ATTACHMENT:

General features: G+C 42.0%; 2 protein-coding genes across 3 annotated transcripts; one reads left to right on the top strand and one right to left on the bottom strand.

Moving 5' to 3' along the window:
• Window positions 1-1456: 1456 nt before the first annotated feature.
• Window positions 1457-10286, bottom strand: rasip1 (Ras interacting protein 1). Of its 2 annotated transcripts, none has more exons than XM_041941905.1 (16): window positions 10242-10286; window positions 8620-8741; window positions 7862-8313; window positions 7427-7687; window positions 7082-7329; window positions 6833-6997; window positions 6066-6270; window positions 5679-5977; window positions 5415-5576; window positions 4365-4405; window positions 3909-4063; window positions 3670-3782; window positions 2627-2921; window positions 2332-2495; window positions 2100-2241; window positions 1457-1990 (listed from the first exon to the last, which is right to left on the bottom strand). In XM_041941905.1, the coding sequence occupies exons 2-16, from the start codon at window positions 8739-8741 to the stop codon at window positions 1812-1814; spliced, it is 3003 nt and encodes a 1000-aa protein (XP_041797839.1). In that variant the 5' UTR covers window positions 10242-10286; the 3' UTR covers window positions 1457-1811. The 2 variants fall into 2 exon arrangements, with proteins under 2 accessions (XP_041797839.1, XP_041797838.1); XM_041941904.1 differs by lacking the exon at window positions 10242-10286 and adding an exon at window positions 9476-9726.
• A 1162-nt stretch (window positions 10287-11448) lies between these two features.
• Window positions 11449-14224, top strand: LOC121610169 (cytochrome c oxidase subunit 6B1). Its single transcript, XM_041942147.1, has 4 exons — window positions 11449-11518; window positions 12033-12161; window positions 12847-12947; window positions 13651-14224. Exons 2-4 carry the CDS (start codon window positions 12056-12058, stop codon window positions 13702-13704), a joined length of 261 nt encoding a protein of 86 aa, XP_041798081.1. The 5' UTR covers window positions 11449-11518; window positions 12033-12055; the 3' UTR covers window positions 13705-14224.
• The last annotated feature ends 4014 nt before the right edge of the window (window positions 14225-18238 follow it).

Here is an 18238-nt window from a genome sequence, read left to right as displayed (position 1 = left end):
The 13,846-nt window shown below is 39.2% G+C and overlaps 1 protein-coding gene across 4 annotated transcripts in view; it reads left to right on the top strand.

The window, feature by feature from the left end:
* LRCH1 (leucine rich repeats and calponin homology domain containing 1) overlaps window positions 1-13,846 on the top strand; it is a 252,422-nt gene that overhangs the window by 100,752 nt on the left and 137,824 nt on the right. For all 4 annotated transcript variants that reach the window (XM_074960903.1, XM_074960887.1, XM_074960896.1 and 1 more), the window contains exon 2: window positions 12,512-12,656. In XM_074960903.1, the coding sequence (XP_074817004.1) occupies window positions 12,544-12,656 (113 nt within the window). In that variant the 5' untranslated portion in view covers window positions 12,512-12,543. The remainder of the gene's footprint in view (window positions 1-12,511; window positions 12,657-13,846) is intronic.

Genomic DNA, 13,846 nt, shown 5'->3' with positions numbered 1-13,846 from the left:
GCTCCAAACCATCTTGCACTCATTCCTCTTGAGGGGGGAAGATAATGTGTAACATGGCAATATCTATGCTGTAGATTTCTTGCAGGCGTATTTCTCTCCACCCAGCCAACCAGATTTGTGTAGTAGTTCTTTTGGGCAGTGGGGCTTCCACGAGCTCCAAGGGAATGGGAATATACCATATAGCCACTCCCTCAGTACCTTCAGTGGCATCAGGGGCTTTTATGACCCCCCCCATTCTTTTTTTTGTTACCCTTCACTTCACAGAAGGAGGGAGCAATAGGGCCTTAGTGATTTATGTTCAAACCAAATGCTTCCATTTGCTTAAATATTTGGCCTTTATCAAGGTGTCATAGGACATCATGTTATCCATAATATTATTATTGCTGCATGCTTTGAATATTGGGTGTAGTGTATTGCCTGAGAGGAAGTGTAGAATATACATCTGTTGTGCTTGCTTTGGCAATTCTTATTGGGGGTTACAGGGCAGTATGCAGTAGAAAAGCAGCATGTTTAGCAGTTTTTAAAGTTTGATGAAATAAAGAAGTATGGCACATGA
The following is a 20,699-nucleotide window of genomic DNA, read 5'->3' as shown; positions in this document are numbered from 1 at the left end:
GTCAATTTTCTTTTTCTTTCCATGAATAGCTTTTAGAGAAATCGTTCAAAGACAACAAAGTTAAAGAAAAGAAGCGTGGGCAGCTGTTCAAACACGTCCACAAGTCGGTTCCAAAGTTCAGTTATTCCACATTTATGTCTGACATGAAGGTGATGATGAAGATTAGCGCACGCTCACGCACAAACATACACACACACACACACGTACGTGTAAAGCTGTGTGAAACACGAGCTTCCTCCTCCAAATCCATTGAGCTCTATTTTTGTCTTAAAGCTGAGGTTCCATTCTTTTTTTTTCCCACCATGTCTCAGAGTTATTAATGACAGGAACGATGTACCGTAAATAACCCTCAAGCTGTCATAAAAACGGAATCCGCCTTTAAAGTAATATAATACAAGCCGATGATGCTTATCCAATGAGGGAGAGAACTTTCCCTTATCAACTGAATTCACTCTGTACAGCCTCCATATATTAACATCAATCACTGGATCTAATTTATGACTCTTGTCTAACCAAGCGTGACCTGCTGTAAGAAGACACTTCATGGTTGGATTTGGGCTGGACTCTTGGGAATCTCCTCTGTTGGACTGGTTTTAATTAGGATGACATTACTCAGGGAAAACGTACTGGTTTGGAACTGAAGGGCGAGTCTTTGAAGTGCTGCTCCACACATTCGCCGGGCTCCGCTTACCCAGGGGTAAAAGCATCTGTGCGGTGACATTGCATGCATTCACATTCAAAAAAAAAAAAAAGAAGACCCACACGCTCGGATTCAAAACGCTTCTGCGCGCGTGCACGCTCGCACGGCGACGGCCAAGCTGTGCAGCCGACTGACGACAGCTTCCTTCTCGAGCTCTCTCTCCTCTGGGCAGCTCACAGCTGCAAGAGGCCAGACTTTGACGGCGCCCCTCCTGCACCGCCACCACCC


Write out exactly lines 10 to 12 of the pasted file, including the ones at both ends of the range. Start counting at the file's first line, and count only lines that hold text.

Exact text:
The window, feature by feature from the left end:
* LRCH1 (leucine rich repeats and calponin homology domain containing 1) overlaps window positions 1-13,846 on the top strand; it is a 252,422-nt gene that overhangs the window by 100,752 nt on the left and 137,824 nt on the right. For all 4 annotated transcript variants that reach the window (XM_074960903.1, XM_074960887.1, XM_074960896.1 and 1 more), the window contains exon 2: window positions 12,512-12,656. In XM_074960903.1, the coding sequence (XP_074817004.1) occupies window positions 12,544-12,656 (113 nt within the window). In that variant the 5' untranslated portion in view covers window positions 12,512-12,543. The remainder of the gene's footprint in view (window positions 1-12,511; window positions 12,657-13,846) is intronic.

Genomic DNA, 13,846 nt, shown 5'->3' with positions numbered 1-13,846 from the left: